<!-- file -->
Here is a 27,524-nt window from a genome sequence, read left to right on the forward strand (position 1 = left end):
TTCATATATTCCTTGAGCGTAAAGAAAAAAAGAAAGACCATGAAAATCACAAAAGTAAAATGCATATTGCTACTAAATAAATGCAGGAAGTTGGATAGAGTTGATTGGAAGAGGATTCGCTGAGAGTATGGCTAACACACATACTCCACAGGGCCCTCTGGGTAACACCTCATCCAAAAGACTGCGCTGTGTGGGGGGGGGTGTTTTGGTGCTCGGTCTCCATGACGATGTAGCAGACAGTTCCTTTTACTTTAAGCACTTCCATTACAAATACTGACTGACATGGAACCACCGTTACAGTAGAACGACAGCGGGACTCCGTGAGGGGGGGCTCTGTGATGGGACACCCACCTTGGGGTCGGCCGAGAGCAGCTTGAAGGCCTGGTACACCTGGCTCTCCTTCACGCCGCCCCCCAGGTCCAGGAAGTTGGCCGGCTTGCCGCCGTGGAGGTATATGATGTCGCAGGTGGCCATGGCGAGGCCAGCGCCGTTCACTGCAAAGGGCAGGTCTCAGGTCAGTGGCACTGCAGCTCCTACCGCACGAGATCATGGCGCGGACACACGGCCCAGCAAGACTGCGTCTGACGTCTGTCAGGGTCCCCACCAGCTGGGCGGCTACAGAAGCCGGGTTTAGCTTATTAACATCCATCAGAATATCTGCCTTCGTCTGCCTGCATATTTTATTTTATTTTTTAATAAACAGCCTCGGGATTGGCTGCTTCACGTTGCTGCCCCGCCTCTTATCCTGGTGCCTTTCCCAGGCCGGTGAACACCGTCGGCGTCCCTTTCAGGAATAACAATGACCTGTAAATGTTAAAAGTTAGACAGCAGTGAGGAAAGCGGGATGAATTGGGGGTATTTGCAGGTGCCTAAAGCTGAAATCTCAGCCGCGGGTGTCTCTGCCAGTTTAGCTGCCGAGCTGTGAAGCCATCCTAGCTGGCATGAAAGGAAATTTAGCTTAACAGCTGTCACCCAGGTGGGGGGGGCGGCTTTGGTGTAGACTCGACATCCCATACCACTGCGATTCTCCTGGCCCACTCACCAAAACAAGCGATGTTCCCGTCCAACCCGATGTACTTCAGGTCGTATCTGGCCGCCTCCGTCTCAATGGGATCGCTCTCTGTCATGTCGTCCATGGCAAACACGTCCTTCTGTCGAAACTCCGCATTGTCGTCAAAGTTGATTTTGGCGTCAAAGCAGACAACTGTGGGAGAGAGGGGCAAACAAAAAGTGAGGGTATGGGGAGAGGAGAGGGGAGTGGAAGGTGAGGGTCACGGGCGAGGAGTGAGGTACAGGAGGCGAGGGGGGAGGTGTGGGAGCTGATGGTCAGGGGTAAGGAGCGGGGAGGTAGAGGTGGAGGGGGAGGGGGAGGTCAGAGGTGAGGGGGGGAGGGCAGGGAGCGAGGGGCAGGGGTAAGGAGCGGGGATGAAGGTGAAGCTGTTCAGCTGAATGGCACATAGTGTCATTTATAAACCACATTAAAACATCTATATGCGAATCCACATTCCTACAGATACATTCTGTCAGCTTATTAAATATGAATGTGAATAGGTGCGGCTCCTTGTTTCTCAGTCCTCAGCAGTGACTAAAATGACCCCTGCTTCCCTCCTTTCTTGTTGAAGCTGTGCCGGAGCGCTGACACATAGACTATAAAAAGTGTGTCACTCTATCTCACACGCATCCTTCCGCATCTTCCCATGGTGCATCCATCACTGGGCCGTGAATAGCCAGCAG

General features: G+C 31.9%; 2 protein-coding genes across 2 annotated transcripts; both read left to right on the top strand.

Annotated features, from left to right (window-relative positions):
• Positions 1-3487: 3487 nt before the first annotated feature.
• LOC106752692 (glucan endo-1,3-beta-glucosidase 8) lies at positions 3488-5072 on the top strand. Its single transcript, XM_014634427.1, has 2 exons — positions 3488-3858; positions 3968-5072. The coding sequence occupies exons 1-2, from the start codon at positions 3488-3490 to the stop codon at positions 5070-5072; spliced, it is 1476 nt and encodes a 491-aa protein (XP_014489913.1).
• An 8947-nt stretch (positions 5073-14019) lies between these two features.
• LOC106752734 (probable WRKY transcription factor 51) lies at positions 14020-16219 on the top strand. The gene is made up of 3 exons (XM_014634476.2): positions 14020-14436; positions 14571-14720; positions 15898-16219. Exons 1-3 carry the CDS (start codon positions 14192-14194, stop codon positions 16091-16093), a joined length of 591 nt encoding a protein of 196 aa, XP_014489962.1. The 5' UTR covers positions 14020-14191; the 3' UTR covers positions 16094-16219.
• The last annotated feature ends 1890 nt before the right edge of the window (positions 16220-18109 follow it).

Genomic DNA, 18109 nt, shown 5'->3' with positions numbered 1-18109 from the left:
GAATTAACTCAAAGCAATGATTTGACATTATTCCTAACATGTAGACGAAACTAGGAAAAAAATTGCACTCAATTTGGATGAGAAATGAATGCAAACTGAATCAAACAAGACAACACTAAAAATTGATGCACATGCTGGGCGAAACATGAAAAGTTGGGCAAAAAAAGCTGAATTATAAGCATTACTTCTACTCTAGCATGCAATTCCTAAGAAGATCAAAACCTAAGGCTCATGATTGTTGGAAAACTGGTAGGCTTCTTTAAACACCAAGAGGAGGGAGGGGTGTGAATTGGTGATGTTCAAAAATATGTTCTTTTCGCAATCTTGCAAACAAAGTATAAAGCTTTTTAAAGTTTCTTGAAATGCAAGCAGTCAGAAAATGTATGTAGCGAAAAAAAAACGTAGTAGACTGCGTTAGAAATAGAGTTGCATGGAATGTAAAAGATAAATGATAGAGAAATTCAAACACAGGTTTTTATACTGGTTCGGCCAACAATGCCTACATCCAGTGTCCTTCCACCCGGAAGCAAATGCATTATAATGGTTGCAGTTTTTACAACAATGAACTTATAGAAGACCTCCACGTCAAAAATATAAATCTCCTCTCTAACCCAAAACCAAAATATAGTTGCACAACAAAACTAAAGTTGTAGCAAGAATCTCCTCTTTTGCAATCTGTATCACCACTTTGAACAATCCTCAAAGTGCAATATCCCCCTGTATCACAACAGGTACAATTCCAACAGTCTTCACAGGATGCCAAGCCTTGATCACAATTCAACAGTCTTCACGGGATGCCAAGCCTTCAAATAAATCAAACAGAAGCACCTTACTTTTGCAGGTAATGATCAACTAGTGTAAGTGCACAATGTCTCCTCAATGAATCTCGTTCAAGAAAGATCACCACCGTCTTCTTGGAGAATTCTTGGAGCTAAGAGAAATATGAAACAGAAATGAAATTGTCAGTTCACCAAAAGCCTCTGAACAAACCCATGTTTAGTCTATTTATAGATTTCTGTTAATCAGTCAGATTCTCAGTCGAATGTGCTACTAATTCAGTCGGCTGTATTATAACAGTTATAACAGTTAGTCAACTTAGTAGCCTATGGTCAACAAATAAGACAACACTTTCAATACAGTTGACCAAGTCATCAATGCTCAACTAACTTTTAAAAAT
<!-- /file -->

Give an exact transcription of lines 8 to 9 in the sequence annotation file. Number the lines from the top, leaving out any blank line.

• LOC106752734 (probable WRKY transcription factor 51) lies at positions 14020-16219 on the top strand. The gene is made up of 3 exons (XM_014634476.2): positions 14020-14436; positions 14571-14720; positions 15898-16219. Exons 1-3 carry the CDS (start codon positions 14192-14194, stop codon positions 16091-16093), a joined length of 591 nt encoding a protein of 196 aa, XP_014489962.1. The 5' UTR covers positions 14020-14191; the 3' UTR covers positions 16094-16219.
• The last annotated feature ends 1890 nt before the right edge of the window (positions 16220-18109 follow it).